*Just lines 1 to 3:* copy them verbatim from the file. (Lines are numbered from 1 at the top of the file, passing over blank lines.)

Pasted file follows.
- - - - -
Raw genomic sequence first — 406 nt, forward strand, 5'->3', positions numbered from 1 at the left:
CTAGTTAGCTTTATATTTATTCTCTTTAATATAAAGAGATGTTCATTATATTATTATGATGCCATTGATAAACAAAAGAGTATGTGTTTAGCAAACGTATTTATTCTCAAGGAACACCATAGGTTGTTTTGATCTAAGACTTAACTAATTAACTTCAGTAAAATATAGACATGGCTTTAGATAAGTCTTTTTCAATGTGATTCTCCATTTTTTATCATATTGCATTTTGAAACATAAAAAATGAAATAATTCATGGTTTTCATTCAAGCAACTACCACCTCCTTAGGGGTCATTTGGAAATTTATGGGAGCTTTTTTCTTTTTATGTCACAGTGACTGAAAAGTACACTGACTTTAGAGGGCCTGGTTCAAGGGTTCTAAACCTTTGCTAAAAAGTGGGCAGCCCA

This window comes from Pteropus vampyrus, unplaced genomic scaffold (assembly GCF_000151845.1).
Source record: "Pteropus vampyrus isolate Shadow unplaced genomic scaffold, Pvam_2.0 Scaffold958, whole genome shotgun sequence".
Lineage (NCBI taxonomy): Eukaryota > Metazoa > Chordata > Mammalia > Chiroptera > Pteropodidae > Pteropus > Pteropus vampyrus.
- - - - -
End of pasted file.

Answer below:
Raw genomic sequence first — 406 nt, forward strand, 5'->3', positions numbered from 1 at the left:
CTAGTTAGCTTTATATTTATTCTCTTTAATATAAAGAGATGTTCATTATATTATTATGATGCCATTGATAAACAAAAGAGTATGTGTTTAGCAAACGTATTTATTCTCAAGGAACACCATAGGTTGTTTTGATCTAAGACTTAACTAATTAACTTCAGTAAAATATAGACATGGCTTTAGATAAGTCTTTTTCAATGTGATTCTCCATTTTTTATCATATTGCATTTTGAAACATAAAAAATGAAATAATTCATGGTTTTCATTCAAGCAACTACCACCTCCTTAGGGGTCATTTGGAAATTTATGGGAGCTTTTTTCTTTTTATGTCACAGTGACTGAAAAGTACACTGACTTTAGAGGGCCTGGTTCAAGGGTTCTAAACCTTTGCTAAAAAGTGGGCAGCCCA

This window comes from Pteropus vampyrus, unplaced genomic scaffold (assembly GCF_000151845.1).